WHY DO PEOPLE FLEE FROM ACCIDENT SCENES?
In most cases, hit-and-run driving is connected to other serious crimes. A driver might flee from the scene of an accident because he or she is:
1. impaired and wants to avoid a charge for operating while intoxicated
2. named in an outstanding arrest warrant
3. carrying illegal drugs or weapons
4. driving a stolen vehicle
5. an uninsured driver
The penalties for a hit-and-run conviction can be severe in this state, but the hard reality is that sometimes a driver flees from the scene of an accident and gets away with it.
IF YOU ARE A HIT-AND-RUN VICTIM, WHAT IS YOUR RECOURSE?
If a hit-and-run driver injures you, leaves the scene, and cannot be found, what can you do about it?
Every Indiana motorist should know that hit-and-run is almost always a possibility when an accident happens.
Until the police are physically on the scene of an accident, stay alert to the possibility that the other driver might “bolt.” Try to get a license plate number and/or vehicle description.
HOW CAN INJURED HIT-AND-RUN VICTIMS BE COMPENSATED?
More than a few hit-and-run drivers get away with it. An injured hit-and-run victim may have to turn to his or her own automobile or health insurance to pay for crash-related medical bills and lost wages.
Indiana law does not compel drivers to carry uninsured and underinsured motorist (UM and UIM) coverage, but any personal injury lawyer in this state will tell you that you really must have that coverage.
Auto insurance companies in Indiana are required to offer UM and UIM coverage when you purchase a policy, and if you turn it down, you must do so in writing.
UM and UIM insurance will cover your medical expenses if you are an injured hit-and-run victim – up to the limit of the policy, which is typically $25,000 in Indiana.
If you have no UM/UIM coverage, you can submit a claim on the basis of your personal injury and collision coverage. What the insurance company can pay you in compensation will be based on the terms, conditions, details, and limits of your policy.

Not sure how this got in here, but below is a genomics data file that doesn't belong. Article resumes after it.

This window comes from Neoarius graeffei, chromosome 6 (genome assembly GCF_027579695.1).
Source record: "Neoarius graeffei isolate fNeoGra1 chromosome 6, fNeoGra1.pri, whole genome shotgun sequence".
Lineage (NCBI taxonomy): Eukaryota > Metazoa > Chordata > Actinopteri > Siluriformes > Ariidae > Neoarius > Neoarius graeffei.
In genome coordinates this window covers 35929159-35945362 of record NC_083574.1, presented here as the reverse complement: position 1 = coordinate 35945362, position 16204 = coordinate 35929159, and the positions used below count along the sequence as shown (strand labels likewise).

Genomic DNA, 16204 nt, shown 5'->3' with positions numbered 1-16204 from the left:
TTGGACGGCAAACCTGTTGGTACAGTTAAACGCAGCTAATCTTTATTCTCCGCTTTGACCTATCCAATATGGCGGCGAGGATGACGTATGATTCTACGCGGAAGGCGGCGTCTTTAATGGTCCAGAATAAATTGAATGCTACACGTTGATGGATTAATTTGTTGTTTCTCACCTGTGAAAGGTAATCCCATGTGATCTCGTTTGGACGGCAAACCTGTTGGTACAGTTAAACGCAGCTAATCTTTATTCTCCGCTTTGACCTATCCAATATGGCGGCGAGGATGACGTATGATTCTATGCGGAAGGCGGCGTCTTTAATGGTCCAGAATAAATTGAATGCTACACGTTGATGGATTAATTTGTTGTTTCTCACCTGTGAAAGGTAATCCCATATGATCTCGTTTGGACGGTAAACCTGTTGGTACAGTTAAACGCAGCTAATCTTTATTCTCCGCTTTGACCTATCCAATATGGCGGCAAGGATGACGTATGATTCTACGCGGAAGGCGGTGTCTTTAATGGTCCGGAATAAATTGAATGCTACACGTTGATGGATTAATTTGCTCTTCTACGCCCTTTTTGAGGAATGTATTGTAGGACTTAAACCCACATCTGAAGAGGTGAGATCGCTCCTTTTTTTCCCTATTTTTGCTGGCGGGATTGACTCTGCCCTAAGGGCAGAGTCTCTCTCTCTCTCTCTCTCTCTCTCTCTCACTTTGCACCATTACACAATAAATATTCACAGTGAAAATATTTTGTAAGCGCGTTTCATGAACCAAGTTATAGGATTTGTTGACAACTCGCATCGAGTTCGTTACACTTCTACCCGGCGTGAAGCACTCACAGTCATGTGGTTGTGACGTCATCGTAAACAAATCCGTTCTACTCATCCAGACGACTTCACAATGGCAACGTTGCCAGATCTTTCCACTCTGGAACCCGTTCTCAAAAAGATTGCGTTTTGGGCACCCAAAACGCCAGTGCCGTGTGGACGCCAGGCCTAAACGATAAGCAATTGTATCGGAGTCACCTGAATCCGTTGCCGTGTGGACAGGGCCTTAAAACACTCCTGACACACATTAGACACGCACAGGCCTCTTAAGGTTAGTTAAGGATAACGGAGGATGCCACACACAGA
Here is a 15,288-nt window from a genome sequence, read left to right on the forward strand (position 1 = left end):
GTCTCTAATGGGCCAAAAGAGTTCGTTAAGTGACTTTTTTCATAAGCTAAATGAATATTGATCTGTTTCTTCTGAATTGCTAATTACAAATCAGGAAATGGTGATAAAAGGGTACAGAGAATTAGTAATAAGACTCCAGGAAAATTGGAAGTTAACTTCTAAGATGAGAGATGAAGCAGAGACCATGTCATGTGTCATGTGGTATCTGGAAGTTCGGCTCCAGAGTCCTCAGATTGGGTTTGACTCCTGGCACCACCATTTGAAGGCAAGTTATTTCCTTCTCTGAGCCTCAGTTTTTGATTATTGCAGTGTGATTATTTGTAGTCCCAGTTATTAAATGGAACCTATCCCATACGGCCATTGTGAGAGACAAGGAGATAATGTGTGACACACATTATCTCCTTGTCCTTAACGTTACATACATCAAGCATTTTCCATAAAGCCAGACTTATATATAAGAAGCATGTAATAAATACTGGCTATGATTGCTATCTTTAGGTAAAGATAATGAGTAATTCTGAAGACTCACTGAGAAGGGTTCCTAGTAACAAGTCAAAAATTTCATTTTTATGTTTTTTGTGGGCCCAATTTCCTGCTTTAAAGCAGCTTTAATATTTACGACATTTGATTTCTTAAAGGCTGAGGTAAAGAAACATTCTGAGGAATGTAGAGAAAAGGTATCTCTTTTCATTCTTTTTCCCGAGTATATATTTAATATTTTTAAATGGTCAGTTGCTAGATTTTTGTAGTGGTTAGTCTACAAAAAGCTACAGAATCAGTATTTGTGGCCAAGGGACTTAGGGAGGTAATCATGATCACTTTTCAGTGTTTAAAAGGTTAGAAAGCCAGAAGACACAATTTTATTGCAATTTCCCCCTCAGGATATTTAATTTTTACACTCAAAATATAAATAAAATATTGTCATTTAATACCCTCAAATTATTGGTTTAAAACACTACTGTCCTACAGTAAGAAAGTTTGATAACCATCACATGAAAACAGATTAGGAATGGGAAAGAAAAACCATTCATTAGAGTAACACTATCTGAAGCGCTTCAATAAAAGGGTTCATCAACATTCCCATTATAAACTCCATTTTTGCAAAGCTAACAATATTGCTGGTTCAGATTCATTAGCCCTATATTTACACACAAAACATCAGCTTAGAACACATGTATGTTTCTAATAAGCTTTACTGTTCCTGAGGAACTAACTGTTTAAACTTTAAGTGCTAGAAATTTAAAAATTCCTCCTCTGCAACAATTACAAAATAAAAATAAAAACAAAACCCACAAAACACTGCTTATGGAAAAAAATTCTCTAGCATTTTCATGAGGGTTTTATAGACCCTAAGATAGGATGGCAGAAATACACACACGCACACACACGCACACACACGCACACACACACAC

Many health insurance policies will also cover your medical expenses after a hit-and-run accident.
HOW CAN AN EVANSVILLE ACCIDENT ATTORNEY HELP?
If you are the injured victim of a hit-and-run driver in southwestern Indiana, get a medical examination immediately, and then arrange to meet with an experienced Evansville personal injury attorney.
In the best-case scenario, a knowledgeable accident lawyer may be able to help you and the police find the driver who injured you.
A personal injury attorney can help you seek other potential sources of compensation after an accident and handle the negotiations with your insurance company on your behalf.
If you are injured by any negligent driver in Indiana, seeking a personal injury lawyer’s advice is always the smart move, but the complications of a hit-and-run accident make having a good injury attorney’s advice and representation absolutely imperative from the very beginning.
Nothing is a higher priority than your health and your future. If you’ve been injured and the driver who injured you cannot be found, get a good attorney’s advice – immediately.